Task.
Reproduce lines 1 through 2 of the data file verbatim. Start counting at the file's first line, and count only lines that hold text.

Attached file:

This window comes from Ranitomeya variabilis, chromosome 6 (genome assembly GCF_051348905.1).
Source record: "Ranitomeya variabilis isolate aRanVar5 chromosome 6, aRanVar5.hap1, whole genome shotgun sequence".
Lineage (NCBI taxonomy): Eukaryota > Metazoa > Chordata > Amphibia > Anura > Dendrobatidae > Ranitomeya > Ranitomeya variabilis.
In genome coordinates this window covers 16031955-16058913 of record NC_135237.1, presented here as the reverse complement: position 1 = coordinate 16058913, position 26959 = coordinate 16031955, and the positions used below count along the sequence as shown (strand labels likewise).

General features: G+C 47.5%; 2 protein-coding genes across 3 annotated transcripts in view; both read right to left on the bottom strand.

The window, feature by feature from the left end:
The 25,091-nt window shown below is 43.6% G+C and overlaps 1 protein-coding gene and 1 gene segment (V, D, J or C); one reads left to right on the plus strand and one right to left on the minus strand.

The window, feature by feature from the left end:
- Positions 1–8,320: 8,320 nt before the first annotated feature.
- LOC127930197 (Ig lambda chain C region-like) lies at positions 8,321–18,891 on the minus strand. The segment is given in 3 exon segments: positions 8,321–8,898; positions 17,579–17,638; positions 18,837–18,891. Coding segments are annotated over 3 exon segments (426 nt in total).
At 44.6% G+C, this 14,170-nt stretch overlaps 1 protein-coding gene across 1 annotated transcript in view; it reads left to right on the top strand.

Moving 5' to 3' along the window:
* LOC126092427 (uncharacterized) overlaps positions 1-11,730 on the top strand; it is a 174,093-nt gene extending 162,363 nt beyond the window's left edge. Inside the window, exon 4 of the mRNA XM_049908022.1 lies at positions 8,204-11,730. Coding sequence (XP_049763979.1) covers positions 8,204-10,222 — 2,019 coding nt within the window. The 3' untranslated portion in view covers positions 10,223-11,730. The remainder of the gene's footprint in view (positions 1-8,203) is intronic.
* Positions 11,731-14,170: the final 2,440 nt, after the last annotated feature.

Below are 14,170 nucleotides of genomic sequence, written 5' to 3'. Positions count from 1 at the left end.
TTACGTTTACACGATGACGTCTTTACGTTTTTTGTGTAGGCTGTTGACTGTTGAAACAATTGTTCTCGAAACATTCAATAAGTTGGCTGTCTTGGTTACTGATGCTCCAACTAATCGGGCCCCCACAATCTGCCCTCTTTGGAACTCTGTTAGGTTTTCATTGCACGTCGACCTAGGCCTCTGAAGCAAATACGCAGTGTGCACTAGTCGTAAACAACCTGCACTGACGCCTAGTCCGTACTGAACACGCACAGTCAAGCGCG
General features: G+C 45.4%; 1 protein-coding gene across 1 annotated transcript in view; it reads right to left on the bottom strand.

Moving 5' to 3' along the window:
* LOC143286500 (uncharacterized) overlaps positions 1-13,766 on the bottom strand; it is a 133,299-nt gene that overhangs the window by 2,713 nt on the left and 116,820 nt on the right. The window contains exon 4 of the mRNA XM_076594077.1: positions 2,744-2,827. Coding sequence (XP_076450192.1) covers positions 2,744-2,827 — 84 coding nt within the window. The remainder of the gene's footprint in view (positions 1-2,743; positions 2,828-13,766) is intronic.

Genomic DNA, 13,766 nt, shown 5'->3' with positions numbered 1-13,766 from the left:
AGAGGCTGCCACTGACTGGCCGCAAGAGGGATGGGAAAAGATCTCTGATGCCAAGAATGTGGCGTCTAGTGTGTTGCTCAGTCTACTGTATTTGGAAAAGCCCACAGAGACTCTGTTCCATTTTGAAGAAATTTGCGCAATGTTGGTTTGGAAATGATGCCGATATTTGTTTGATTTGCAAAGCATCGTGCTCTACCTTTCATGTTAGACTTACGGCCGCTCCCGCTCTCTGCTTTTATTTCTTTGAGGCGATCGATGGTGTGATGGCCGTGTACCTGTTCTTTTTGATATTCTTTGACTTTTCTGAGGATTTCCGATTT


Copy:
This window comes from Ranitomeya variabilis, chromosome 6 (genome assembly GCF_051348905.1).
Source record: "Ranitomeya variabilis isolate aRanVar5 chromosome 6, aRanVar5.hap1, whole genome shotgun sequence".